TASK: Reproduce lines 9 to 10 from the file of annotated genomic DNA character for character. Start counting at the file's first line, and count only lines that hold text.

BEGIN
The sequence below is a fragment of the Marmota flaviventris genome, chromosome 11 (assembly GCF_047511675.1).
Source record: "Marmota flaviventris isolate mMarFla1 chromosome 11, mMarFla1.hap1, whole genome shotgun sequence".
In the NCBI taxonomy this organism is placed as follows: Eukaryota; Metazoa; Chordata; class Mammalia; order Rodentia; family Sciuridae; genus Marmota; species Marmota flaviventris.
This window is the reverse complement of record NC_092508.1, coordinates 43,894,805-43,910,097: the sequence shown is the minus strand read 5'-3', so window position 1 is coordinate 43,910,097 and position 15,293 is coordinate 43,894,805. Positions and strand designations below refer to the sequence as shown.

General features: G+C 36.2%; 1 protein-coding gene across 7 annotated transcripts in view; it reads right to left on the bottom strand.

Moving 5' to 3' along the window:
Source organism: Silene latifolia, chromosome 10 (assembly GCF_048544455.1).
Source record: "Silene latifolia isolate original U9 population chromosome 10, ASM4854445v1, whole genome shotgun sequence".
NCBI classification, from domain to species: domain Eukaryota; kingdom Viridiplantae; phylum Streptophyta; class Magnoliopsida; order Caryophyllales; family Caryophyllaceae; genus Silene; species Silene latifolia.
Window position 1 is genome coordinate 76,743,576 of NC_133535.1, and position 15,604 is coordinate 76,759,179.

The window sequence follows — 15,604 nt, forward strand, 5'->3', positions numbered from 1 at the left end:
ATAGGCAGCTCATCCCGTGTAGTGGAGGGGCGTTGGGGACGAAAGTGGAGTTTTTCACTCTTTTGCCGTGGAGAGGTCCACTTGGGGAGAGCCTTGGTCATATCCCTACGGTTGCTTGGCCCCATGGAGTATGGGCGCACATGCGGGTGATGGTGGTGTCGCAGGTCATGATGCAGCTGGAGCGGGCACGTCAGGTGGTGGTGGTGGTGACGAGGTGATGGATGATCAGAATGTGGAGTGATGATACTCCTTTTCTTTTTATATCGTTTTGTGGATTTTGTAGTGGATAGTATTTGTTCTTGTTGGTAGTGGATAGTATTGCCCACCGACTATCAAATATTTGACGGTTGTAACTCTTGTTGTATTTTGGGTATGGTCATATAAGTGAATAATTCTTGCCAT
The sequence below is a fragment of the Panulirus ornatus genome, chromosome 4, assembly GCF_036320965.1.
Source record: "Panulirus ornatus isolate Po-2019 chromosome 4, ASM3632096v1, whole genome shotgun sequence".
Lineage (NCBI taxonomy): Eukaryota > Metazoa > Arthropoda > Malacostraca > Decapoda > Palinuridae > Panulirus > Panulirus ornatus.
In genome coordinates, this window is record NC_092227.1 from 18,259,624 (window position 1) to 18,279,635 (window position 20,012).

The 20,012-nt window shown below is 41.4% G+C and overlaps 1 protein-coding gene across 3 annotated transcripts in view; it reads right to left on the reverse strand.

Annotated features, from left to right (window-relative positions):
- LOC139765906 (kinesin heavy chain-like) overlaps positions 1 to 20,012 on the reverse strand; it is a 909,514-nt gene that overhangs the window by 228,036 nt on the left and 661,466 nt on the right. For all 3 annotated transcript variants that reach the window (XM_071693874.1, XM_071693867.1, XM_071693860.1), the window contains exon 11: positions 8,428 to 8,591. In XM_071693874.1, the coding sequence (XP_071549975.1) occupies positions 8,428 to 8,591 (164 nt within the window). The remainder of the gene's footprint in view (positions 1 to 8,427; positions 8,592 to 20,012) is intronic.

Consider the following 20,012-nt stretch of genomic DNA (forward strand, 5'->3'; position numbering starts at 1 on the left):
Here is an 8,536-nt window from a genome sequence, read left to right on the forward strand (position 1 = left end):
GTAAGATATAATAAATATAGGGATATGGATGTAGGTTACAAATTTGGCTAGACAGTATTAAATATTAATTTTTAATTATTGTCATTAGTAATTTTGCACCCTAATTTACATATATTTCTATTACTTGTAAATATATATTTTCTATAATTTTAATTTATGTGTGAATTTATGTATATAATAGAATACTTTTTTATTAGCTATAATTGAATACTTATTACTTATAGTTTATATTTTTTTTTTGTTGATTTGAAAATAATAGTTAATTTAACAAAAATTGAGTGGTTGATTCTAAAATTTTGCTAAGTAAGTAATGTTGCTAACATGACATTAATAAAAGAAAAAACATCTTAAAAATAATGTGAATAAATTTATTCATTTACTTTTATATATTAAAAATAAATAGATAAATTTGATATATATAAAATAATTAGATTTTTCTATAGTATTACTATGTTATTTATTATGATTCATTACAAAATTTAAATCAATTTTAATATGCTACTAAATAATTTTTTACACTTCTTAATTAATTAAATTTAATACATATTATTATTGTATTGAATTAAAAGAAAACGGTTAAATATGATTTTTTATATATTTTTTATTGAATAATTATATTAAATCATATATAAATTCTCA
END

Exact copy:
NCBI classification, from domain to species: domain Eukaryota; kingdom Viridiplantae; phylum Streptophyta; class Magnoliopsida; order Caryophyllales; family Caryophyllaceae; genus Silene; species Silene latifolia.
Window position 1 is genome coordinate 76,743,576 of NC_133535.1, and position 15,604 is coordinate 76,759,179.